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Roger Davies - Golden Scarf Awardee, Sounders Legend

Sounders with Roger Davies and Alan Hinton - photo courtesy of Frank MacDonald
Sounders with Roger Davies and Alan Hinton - photo courtesy of Frank MacDonald

Prior to the Seattle Sounders v Chelsea FC friendly NASL Sounder Roger Davies will be awarded the Golden Scarf. The scarf is now awarded on a much more limited basis than previous years, but there is little doubt that Davies deserves the recognition of his importance to Seattle's soccer history. This guest post is to provide those that missed his greatness with a reminder of just how much he meant to the Sounders.

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By Frank MacDonald

It was the most magical of seasons, and the face of the sensational 1980 Sounders was unquestionably Roger Davies.

If you were among the throngs converging on the Kingdome for matches that summer, that huge Davies smile-flashed again and again-remains unforgettable. Find a Seattle soccer fan, even a casual one, circa 1980, and they will have a certain moment or a player trait seared into their psyche.

Those Sounders, in 21st Century terms, were comparable to the 2001 Mariners. A record-setting side with no real superstars. Just a special team, full of strong, hard-working players whose game, all at once, came to a collective boil.

Of 32 games they won an NASL-record 25 times. The attack was relentless (2.3 goals per game) and solid along the back (15 clean sheets). All that was missing was the cherry on top: the trip to, and triumph in, the championship game.

This week Davies and his wife Liz have returned to Seattle from their home in Derbyshire, England. Prior to the Chelsea friendly -- on the same plot of earth where some 30 years ago he helped raise the Dome roof -- Roger will raise the Golden Scarf.

To be recognized for his feats a generation later is not lost on Davies. He has thoroughly enjoyed his return to Seattle, visiting and re-connecting with friends, former teammates and a city that has grown-up while he was gone.

No member of the Sounders FC family is more pleased for Davies to have his day than Alan Hinton. Soon after being hired by Seattle, Hinton began molding a side to suit his fearless attacking style.

His first move was a trade with Tulsa. He acquired Davies and defender David Nish, two of his former Derby County teammates who had won the English top tier (now Premier League) title in 1972. Two more ex-Rams-Bruce Rioch and Jeff Bourne-would arrive later in 1980.

The squad jelled quickly, starting off 13-1, and soon was playing like a symphony. It was a very, very skillful side. Alan Hudson and Steve Buttle could carve up defenses via the pass, long or short, while Tommy Hutchison ran foes ragged on the wing. Up front Mark Peterson and Davies would often deal the final blow.

At first glance Davies looked the typical target man, yet he was much more. He was a five-tool guy. A broad-shouldered 6-foot-2, No. 8 could hold the ball while numbers arrived. Displaying a deft touch, he could do more than simply lay the ball off. He might tease his defender by juggling on his thigh before flicking it on, or turn and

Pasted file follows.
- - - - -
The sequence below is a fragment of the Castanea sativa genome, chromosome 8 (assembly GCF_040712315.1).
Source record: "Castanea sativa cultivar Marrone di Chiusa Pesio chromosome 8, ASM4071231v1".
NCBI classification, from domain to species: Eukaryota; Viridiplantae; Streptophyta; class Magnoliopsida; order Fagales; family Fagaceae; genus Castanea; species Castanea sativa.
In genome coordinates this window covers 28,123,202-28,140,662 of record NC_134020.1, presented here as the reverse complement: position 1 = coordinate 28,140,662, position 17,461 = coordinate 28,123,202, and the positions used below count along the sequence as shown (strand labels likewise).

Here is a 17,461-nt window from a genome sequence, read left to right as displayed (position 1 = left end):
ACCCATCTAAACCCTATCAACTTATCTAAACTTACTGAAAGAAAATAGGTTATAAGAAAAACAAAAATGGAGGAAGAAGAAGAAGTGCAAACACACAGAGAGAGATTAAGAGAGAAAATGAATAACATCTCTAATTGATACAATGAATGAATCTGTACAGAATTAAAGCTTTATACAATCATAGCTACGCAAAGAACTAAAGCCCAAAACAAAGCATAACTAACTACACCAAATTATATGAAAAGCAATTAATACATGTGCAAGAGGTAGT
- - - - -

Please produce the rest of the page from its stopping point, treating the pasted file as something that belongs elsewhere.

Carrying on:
use his tight control to break free on his own.

Best of all, he could strike on goal with his head or either foot. His performance versus Rochester was the perfect illustration: four goals and an assist, his first score coming off his head, the next from his right boot and the final two from his left. His exclamation point came on viciously curled drive from the top of the box.

Along the victory lap that night, a fan tossed Davies his brown corduroy cap to mark the occasion of his hat trick. It's a headpiece which still holds a place amongst his personal trophies, such as a league winner's medal and awards for NASL and Belgium player of the year.

Davies did it all, and he did so while playing on tender feet. His boots were slit on the side to relieve pressure on the swollen pods. He often got an injection before matches and finished virtually numb. And the turf back in those days was unforgiving.

As the crowd roared Davies celebrated with a gallop away from goal and a mile-wide smile. He was full of joy and the perfect centerpiece for the Sounders, finishing with 25 goals, plus 11 assists, in 29 matches. It's a total that in the decades since, no Seattle player has threatened.

Injuries would limit his production the next two seasons. Still Davies made his mark. In the Trans-Atlantic Cup final, he dropped into midfield to neutralize Cosmos playmaker Vladislav Bogicevic. In the second leg of the 1982 semifinals, he brought the lads back from the brink in Fort Lauderdale, scoring twice off the bench - including an 89th-minute equalizer - and setting-up the overtime winner.

Players and coaches often speak of doing the necessary preparation and work within a match to reap success, or as they say, find joy. Davies and his mates may have never claimed the ultimate prize, the championship, they so much wanted to share with Sounders fans. Yet with his gigantic grin, with the vivacious play of him
and his mates, Davies certainly delivered tons of joy.

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Frank McDonald's involvement with Seattle area professional and collegiate sports goes back over 30 years as journalist and media relations professional. He was a season ticket holder for the 1980 Sounders and later joined the NASL team PR staff before moving to Seattle Pacific University. He returned to soccer with the start of Sounders FC in 2007 and served as communications director the first three seasons.

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